Last week, I was a guest at an iRelaunch Return-to-Work Conference in Atlanta. It is always a pleasure to have a chance to hear from recruiters, and, in this case, also from a number of women who returned to work after taking some time off. Carol Fishman Cohen and Vivian Steir Rabin, the co-founders of iRelaunch and authors of Back on the Career Track: A Guide for Stay-at-Home Moms Who Want to Return to Work, put together several terrific panels and seminars for those attending.
The employer panel included:
Elizabeth Russel, Director of Change Leadership — Emerson Human Capital
Kathy Davis, Recruiting Manager — Accenture
Michelle Wilkinson, Leadership Recruiting Manager — Wellpoint Inc.
The panelist share a number of good tips for job seekers…
Ms. Russel commented on how important it is to demonstrate your ability to manage projects, an across-the-board skill to demonstrate on the resume. Other top picks to highlight? The ability to meet deadlines, manage a team and to fit the organization’s culture. Ms. Davis noted the importance of referencing key words in a resume and suggested using LinkedIn to connect with people at your target companies. She believes it is a great idea to use Twitter to network and gain and share information and explained it was important to “make your voice heard.”
The recruiters differed in their opinions about cover letters, with Ms. Davis saying she doesn’t always read them, while Ms. Wilkinson believes a cover letter is “quite important.” This is typical of advice regarding cover letters — some read them, others ignore them, so it’s a bit of a toss-up for job seekers. The best advice seems to be to write a strong cover letter, in case it is valued.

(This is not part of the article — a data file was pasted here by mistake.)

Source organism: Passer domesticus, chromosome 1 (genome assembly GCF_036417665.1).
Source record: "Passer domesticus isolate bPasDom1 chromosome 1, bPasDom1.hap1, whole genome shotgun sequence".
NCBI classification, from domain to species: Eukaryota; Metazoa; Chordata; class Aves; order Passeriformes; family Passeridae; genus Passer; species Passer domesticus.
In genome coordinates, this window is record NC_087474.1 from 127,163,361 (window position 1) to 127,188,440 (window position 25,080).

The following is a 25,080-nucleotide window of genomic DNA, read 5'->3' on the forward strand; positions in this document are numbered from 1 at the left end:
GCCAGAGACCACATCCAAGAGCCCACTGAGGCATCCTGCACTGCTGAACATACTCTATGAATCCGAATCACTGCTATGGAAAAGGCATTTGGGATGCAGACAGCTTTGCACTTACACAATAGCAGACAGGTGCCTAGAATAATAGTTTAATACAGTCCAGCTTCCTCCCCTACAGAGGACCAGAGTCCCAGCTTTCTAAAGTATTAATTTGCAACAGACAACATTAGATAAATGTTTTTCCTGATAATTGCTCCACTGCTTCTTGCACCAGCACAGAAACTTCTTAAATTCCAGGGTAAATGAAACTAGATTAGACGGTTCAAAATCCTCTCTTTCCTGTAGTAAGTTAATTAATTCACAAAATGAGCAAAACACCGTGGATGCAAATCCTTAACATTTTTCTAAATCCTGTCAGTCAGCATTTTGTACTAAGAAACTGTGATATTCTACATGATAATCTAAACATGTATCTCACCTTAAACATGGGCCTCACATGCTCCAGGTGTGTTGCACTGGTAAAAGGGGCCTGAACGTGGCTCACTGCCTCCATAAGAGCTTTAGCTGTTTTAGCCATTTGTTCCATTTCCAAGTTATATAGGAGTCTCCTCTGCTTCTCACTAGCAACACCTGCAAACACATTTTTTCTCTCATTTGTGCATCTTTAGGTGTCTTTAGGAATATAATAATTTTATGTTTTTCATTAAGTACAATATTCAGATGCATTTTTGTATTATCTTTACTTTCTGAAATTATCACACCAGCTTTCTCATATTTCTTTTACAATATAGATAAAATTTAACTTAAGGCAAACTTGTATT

The panelists agreed it was important for the candidate to indicate on the resume why he or she left a job or had a gap. For example, “left to care for ill parent” or “stayed home with infant daughter.” They even suggested noting things on the resume such as, “department closed” or “company bought out.” Ms. Russell suggested not “over explaining” a gap, but believed (as did the others) that it was important to account for time off of paid work.
Job seekers may be interested to know that the employers agreed volunteer work, especially board-level work and significant volunteer contributions should be highlighted on a resume when appropriate. In fact, Ms. Wilkinson explained “community work is key at WellPoint,” so showcasing it would be particularly significant. This is a great reminder to identify an organization’s key culture points in order to illustrate why you are well-suited for the job. Sometimes, that cultural fit can really make a difference between two equally qualified candidates.
As for resume length, the general rule of thumb was two to three pages, and all three women agreed referrals from within the company were valued. They suggested asking the recruiter or hiring manager about appropriate intervals for following up and emphasized it was a great question to ask at the interview.
Their final words of wisdom:
Ms. Wilkinson: Know what you want to do. The worst thing is when a candidate does not know. Do your homework about the company and industry and be prepared for the interview.
Ms. Davis: Don’t sell yourself short. Take phone interviews seriously – be sure to smile, even though you’re on the phone; it makes a difference!
Ms. Russell: Dress up for those phone interviews. Be open minded. Recognize your next role may not have existed five years ago!
photo byÃ‚Â K’vitsh